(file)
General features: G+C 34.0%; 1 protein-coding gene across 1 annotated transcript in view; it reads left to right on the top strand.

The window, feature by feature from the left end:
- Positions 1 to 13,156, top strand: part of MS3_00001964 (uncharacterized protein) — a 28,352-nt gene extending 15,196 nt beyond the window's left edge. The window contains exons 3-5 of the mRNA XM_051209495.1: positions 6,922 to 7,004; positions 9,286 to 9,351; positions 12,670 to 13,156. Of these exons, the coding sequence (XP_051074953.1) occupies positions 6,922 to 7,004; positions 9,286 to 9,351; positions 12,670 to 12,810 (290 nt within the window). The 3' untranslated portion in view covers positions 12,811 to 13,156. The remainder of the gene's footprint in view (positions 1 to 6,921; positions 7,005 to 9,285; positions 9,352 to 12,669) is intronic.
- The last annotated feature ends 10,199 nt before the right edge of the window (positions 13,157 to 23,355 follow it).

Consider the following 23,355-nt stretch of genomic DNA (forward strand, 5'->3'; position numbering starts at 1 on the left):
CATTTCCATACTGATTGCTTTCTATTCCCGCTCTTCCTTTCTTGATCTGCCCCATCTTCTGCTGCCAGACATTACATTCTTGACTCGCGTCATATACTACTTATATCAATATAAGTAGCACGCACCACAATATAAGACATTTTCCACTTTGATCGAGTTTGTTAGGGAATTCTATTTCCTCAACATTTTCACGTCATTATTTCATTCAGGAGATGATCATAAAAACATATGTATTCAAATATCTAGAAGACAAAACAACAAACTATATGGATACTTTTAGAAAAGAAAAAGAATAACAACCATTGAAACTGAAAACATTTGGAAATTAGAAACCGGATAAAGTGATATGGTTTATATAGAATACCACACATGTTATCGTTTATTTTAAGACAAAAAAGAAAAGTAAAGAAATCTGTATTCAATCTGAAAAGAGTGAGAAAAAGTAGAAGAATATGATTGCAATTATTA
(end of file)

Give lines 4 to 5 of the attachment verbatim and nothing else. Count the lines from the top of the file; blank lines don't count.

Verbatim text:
- The last annotated feature ends 10,199 nt before the right edge of the window (positions 13,157 to 23,355 follow it).

Consider the following 23,355-nt stretch of genomic DNA (forward strand, 5'->3'; position numbering starts at 1 on the left):